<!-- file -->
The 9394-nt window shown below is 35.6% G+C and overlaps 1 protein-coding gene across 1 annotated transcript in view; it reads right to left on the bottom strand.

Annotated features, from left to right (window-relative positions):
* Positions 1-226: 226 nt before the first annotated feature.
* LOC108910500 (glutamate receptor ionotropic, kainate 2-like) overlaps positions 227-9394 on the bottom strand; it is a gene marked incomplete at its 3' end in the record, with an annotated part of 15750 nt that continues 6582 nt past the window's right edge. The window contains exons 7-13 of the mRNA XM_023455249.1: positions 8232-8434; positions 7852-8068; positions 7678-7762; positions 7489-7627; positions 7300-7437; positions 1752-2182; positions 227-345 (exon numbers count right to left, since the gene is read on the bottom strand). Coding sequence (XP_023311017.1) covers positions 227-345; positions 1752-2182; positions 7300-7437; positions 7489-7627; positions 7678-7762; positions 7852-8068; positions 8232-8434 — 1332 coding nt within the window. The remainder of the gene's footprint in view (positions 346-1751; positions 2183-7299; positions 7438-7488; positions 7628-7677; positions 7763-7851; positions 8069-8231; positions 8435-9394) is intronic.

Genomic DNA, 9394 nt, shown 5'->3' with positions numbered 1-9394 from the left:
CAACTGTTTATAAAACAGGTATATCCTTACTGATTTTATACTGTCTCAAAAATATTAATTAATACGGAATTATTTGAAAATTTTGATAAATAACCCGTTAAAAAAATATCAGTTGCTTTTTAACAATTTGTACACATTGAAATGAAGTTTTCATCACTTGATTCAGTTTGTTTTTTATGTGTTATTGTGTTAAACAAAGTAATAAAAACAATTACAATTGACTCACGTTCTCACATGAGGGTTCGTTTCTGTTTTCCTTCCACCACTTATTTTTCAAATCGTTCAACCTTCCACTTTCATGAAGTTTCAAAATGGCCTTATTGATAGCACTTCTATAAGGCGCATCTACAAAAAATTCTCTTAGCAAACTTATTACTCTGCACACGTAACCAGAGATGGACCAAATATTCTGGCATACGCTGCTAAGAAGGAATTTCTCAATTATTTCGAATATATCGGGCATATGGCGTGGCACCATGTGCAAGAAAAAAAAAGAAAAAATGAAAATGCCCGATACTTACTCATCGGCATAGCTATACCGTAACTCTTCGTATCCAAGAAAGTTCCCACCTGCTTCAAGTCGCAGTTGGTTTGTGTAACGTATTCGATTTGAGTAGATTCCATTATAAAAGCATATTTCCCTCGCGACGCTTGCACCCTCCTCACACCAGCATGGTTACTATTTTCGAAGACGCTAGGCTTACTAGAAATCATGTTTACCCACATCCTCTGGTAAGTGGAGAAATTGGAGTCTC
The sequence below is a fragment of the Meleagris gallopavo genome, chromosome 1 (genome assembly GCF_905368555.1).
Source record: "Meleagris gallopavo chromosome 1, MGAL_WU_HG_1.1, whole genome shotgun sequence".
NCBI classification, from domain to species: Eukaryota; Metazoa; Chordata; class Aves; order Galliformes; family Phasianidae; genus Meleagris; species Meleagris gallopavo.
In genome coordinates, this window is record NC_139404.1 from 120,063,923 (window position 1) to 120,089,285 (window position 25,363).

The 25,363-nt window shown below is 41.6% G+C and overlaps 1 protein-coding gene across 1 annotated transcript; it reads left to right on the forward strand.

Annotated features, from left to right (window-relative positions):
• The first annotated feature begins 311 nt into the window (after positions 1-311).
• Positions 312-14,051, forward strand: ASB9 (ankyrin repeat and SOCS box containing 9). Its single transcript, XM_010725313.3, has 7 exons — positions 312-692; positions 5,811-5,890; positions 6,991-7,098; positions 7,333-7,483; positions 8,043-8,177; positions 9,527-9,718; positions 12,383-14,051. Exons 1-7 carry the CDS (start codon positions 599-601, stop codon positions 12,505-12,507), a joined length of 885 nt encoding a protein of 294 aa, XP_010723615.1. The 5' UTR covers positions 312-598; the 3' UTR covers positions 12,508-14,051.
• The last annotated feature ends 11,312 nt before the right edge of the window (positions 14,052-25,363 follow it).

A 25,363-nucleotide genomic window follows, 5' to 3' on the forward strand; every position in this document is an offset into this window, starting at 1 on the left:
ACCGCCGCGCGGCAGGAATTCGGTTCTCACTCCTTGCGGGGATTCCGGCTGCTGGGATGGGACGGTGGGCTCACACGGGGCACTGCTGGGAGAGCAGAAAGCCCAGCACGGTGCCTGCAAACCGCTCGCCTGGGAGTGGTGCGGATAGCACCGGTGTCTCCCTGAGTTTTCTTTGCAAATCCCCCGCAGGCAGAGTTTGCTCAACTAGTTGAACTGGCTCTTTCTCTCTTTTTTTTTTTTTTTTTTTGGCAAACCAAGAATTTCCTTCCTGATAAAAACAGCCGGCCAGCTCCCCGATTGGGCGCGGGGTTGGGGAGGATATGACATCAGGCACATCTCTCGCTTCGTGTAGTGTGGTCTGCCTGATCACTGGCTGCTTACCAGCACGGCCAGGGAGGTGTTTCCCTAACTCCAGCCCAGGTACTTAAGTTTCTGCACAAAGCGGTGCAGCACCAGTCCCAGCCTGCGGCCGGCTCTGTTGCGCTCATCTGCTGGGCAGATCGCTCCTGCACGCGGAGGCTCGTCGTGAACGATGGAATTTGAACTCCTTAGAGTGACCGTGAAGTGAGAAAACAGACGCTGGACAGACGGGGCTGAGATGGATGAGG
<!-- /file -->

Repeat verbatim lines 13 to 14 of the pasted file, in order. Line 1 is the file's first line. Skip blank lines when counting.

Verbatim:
• The first annotated feature begins 311 nt into the window (after positions 1-311).
• Positions 312-14,051, forward strand: ASB9 (ankyrin repeat and SOCS box containing 9). Its single transcript, XM_010725313.3, has 7 exons — positions 312-692; positions 5,811-5,890; positions 6,991-7,098; positions 7,333-7,483; positions 8,043-8,177; positions 9,527-9,718; positions 12,383-14,051. Exons 1-7 carry the CDS (start codon positions 599-601, stop codon positions 12,505-12,507), a joined length of 885 nt encoding a protein of 294 aa, XP_010723615.1. The 5' UTR covers positions 312-598; the 3' UTR covers positions 12,508-14,051.